Abstract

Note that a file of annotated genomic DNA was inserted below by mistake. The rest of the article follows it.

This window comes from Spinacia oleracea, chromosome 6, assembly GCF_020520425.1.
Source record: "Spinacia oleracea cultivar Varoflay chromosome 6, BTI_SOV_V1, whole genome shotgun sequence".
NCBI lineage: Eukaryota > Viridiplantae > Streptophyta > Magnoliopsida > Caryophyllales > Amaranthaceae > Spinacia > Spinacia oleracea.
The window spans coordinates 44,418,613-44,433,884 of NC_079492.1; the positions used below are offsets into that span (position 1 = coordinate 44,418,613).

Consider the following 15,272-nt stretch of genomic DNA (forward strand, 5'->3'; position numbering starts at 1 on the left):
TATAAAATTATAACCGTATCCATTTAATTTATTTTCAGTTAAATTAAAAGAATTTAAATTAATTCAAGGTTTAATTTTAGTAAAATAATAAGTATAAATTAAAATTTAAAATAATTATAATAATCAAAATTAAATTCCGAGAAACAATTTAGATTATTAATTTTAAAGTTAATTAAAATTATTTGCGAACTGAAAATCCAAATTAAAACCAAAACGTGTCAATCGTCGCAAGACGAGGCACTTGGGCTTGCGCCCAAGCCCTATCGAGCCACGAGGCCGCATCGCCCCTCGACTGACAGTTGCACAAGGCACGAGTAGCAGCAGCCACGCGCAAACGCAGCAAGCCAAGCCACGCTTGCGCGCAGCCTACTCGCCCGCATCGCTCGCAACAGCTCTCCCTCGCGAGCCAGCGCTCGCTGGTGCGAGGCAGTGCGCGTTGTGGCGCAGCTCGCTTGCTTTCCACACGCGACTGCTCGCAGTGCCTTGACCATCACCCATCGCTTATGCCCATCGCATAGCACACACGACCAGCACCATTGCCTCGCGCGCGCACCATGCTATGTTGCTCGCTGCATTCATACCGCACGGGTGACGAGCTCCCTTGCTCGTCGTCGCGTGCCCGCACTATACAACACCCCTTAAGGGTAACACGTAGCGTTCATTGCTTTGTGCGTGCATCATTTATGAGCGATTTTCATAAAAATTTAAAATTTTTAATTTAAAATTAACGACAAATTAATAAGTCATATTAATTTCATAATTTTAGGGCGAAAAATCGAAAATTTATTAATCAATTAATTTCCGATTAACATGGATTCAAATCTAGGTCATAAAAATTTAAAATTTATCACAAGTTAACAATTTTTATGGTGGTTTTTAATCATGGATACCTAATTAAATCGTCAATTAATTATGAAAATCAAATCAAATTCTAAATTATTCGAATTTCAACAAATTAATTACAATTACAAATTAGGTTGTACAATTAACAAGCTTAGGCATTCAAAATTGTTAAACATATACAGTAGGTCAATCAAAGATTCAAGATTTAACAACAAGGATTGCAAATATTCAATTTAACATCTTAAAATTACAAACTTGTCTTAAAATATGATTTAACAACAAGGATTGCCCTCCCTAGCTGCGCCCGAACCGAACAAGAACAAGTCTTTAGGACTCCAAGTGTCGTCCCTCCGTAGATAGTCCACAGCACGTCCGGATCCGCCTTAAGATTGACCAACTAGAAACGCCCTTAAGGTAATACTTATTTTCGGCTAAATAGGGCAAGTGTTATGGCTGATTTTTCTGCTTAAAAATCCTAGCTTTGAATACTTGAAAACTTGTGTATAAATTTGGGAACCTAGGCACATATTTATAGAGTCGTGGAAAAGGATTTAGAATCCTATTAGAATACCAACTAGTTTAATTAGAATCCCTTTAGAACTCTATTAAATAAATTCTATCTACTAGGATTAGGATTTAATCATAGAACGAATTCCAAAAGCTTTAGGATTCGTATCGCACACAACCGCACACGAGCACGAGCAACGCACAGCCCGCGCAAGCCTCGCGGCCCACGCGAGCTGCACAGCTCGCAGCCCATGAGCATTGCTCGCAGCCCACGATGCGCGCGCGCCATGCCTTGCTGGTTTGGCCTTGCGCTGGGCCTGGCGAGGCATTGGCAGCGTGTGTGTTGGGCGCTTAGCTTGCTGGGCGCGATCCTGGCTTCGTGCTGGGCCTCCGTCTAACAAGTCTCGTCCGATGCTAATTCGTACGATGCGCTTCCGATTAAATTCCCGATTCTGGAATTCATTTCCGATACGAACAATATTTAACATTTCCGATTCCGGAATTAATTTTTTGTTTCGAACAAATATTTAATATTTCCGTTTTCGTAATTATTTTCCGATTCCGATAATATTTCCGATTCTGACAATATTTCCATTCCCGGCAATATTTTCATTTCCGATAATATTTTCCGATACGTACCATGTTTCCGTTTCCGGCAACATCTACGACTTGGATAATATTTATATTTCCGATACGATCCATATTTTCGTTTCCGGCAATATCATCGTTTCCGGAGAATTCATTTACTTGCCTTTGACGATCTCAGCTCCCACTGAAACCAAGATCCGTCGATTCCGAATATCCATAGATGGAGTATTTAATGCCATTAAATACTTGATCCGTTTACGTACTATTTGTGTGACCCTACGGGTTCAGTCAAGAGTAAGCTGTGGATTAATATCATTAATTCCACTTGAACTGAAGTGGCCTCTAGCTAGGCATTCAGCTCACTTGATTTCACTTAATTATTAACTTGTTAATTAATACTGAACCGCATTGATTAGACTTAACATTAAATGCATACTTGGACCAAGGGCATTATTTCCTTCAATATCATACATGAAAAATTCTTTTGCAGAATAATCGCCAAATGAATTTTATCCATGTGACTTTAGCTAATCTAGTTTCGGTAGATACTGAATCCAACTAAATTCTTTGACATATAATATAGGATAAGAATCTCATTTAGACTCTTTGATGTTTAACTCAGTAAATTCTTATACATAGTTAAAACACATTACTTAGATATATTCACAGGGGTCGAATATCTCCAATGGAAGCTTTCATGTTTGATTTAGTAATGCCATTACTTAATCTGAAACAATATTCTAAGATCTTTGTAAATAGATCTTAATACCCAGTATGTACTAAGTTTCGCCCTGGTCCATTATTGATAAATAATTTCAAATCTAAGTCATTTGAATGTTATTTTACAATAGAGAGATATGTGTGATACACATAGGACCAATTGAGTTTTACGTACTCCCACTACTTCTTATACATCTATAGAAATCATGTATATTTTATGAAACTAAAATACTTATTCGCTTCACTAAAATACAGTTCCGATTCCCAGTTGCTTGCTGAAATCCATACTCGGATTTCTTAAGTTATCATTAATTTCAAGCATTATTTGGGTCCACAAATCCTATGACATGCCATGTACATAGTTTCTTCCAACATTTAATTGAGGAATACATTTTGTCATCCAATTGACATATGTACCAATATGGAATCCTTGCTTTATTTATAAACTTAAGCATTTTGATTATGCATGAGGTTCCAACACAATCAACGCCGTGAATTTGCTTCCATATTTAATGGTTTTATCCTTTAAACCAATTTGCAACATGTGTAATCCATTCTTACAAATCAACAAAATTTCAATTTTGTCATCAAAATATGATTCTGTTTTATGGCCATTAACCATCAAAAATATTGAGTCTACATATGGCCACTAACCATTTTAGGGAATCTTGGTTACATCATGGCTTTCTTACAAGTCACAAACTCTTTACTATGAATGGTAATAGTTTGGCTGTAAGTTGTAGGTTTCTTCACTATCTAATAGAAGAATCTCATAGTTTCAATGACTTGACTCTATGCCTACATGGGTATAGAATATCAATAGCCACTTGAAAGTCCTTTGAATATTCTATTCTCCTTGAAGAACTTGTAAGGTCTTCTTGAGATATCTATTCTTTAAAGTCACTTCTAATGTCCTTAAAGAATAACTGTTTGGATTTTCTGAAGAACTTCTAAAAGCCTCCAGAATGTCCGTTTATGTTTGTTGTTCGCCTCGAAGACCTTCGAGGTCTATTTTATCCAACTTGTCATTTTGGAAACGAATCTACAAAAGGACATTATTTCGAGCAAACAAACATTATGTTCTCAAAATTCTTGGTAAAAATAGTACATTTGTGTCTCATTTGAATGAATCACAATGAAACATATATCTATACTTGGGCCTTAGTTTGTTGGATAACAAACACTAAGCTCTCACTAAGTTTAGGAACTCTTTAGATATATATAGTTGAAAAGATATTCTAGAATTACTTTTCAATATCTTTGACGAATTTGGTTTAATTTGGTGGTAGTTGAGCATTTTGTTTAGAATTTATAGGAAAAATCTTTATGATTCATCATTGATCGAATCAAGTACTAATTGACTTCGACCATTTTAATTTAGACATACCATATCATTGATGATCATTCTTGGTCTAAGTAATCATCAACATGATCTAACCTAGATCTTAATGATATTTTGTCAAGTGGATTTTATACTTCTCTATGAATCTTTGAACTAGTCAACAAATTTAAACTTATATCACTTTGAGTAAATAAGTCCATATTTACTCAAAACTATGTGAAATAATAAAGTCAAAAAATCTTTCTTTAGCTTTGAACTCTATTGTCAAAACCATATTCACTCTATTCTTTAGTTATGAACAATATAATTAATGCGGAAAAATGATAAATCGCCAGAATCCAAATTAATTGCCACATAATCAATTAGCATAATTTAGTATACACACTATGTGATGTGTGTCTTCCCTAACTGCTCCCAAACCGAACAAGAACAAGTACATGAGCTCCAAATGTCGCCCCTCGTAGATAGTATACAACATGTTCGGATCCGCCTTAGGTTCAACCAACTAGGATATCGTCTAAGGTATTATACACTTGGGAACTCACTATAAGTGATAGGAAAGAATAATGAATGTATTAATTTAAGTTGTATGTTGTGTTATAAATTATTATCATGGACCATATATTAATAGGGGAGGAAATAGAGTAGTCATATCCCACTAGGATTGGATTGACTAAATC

Our objective is volatility forecasting, which is core to many risk management problems. We provide theoretical explanations for (i) the empirical stylized fact recognized at least since Taylor (1986) and Ding, Granger, and Engle (1993) that absolute returns show more persistence than squared returns and (ii) the empirical finding reported in recent work by Ghysels, Santa-Clara, and Valkanov (2006) showing that realized absolute values outperform square return-based volatility measures in predicting future increments in quadratic variation. We start from a continuous time stochastic volatility model for asset returns suggested by Barndorff-Nielsen and Shephard (2001) and study the persistence and linear regression properties of various volatility-related processes either observed directly or with sampling error. We also allow for jumps in the asset return processes and investigate their impact on persistence and linear regression. Extensive empirical results complement the theoretical analysis.

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